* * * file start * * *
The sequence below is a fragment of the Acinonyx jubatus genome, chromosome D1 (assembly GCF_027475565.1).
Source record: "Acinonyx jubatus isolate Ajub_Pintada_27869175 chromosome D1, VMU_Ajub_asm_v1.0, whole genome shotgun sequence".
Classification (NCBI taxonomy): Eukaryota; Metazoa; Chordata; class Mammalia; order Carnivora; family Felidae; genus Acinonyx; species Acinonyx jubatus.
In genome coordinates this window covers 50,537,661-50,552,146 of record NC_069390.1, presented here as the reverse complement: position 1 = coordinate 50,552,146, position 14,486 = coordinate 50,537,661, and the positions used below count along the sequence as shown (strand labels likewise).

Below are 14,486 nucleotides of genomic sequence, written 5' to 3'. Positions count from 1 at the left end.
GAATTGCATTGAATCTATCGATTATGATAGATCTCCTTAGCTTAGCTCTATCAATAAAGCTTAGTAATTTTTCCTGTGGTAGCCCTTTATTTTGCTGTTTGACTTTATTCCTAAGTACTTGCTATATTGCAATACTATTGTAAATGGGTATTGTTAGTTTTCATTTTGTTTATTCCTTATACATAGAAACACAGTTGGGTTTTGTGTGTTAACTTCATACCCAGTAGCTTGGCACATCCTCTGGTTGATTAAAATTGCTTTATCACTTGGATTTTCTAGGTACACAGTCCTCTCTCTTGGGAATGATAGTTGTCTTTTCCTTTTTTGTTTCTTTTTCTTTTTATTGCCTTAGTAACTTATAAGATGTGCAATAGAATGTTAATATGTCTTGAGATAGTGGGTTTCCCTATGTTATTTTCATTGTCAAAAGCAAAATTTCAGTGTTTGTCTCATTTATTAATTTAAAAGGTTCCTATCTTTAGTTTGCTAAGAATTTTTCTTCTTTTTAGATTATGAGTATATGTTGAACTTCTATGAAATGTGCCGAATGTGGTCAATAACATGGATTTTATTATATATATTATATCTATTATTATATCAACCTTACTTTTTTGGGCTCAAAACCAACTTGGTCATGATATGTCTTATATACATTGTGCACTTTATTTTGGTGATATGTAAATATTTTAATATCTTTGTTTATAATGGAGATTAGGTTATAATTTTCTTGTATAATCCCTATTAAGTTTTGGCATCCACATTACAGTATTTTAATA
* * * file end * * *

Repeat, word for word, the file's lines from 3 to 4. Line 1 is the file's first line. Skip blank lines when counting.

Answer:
Classification (NCBI taxonomy): Eukaryota; Metazoa; Chordata; class Mammalia; order Carnivora; family Felidae; genus Acinonyx; species Acinonyx jubatus.
In genome coordinates this window covers 50,537,661-50,552,146 of record NC_069390.1, presented here as the reverse complement: position 1 = coordinate 50,552,146, position 14,486 = coordinate 50,537,661, and the positions used below count along the sequence as shown (strand labels likewise).